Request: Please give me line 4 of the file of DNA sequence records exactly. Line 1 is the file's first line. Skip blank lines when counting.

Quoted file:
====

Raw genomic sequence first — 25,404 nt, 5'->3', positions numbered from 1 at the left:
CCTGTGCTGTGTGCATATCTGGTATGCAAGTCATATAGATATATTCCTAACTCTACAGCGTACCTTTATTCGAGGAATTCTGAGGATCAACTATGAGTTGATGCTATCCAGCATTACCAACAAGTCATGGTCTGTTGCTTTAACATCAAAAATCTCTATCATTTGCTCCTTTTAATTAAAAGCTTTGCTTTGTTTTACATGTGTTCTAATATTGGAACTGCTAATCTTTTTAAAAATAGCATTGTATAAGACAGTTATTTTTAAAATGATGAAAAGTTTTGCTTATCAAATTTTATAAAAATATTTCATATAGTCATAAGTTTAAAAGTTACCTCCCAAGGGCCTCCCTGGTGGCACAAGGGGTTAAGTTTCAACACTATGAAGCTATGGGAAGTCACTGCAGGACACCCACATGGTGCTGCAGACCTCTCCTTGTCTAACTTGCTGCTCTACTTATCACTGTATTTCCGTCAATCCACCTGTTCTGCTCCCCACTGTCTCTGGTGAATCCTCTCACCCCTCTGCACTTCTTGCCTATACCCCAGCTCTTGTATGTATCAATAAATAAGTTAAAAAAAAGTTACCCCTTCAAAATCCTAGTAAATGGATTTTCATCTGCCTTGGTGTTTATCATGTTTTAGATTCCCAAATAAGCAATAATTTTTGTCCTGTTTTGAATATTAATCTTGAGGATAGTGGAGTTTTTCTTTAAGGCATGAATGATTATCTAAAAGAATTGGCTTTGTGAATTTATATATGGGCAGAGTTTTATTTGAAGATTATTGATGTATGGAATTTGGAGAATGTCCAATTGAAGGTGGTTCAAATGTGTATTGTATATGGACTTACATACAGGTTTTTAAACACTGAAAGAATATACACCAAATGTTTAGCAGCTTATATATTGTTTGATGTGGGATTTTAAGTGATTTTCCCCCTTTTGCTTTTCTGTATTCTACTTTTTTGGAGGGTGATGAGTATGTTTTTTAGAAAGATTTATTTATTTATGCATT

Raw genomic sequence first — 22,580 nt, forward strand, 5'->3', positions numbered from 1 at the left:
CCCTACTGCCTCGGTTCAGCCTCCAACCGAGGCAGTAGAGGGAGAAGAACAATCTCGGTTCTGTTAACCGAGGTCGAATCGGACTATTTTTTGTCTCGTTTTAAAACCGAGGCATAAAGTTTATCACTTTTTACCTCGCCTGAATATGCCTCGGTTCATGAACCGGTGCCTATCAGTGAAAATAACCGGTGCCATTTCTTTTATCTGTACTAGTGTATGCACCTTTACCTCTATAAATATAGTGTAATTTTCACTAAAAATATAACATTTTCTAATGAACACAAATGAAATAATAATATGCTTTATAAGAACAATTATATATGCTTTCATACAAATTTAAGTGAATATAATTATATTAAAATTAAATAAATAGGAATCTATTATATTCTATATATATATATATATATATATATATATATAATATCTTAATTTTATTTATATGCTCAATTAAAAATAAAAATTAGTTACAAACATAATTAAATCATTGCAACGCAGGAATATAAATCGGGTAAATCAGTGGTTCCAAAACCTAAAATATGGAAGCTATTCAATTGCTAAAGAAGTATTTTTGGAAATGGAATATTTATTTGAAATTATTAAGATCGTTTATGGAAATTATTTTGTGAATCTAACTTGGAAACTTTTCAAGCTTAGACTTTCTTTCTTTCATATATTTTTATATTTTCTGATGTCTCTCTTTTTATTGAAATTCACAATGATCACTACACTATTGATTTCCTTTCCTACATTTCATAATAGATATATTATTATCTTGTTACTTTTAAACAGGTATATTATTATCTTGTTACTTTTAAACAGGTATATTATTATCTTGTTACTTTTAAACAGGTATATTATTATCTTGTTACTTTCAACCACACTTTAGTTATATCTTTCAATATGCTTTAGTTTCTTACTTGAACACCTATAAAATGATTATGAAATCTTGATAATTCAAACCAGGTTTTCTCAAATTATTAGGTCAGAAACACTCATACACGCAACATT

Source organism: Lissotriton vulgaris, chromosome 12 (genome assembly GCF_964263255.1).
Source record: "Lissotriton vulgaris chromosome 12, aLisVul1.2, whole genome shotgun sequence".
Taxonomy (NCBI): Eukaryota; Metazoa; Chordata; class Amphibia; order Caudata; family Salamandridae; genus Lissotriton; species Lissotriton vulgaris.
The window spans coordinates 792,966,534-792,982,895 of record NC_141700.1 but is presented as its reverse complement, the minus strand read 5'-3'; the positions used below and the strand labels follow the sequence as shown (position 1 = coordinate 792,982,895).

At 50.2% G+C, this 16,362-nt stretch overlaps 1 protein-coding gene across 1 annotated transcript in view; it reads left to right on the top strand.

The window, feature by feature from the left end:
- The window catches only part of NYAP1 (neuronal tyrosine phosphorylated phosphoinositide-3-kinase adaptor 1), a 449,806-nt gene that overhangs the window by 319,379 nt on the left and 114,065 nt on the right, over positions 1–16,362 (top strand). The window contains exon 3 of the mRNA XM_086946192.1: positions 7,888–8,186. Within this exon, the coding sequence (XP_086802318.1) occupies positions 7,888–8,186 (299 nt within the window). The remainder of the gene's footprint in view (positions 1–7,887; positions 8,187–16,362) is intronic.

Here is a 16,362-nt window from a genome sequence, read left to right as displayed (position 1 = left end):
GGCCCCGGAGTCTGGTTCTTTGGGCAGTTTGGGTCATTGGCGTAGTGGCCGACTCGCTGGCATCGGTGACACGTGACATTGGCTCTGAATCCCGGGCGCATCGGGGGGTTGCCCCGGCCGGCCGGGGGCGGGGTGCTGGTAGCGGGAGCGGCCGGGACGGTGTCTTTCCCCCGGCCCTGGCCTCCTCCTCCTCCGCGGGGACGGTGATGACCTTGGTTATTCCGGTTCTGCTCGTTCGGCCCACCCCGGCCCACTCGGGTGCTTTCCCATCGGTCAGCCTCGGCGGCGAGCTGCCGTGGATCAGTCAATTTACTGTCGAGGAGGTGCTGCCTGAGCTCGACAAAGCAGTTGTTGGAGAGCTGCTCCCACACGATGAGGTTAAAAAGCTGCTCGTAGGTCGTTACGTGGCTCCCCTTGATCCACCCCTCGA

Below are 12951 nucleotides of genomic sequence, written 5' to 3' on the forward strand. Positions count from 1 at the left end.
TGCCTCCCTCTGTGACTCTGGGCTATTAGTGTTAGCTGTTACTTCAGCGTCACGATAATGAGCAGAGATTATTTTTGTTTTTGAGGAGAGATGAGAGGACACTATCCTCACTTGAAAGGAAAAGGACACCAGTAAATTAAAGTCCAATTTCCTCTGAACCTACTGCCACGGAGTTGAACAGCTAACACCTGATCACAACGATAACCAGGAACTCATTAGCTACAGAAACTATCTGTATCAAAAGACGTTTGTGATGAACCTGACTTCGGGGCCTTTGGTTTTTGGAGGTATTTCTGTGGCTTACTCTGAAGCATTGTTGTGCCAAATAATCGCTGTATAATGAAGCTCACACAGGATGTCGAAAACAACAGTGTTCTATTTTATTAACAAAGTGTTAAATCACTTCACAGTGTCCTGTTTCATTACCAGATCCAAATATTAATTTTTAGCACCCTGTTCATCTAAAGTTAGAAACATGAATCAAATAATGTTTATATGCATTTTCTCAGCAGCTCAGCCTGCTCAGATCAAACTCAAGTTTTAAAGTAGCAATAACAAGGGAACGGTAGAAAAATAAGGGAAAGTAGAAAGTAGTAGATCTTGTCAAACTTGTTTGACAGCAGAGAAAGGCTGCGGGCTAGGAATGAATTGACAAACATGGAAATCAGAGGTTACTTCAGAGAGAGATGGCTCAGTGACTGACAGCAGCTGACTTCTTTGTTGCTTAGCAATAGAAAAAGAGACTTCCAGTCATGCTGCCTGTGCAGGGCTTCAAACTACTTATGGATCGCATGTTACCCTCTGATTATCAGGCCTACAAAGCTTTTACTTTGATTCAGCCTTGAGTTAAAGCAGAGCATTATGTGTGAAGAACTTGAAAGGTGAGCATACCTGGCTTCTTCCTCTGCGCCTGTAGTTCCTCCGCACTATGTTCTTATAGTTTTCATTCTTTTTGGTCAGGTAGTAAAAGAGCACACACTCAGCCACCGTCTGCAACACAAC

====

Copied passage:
CCCTACTGCCTCGGTTCAGCCTCCAACCGAGGCAGTAGAGGGAGAAGAACAATCTCGGTTCTGTTAACCGAGGTCGAATCGGACTATTTTTTGTCTCGTTTTAAAACCGAGGCATAAAGTTTATCACTTTTTACCTCGCCTGAATATGCCTCGGTTCATGAACCGGTGCCTATCAGTGAAAATAACCGGTGCCATTTCTTTTATCTGTACTAGTGTATGCACCTTTACCTCTATAAATATAGTGTAATTTTCACTAAAAATATAACATTTTCTAATGAACACAAATGAAATAATAATATGCTTTATAAGAACAATTATATATGCTTTCATACAAATTTAAGTGAATATAATTATATTAAAATTAAATAAATAGGAATCTATTATATTCTATATATATATATATATATATATATATATATAATATCTTAATTTTATTTATATGCTCAATTAAAAATAAAAATTAGTTACAAACATAATTAAATCATTGCAACGCAGGAATATAAATCGGGTAAATCAGTGGTTCCAAAACCTAAAATATGGAAGCTATTCAATTGCTAAAGAAGTATTTTTGGAAATGGAATATTTATTTGAAATTATTAAGATCGTTTATGGAAATTATTTTGTGAATCTAACTTGGAAACTTTTCAAGCTTAGACTTTCTTTCTTTCATATATTTTTATATTTTCTGATGTCTCTCTTTTTATTGAAATTCACAATGATCACTACACTATTGATTTCCTTTCCTACATTTCATAATAGATATATTATTATCTTGTTACTTTTAAACAGGTATATTATTATCTTGTTACTTTTAAACAGGTATATTATTATCTTGTTACTTTTAAACAGGTATATTATTATCTTGTTACTTTCAACCACACTTTAGTTATATCTTTCAATATGCTTTAGTTTCTTACTTGAACACCTATAAAATGATTATGAAATCTTGATAATTCAAACCAGGTTTTCTCAAATTATTAGGTCAGAAACACTCATACACGCAACATT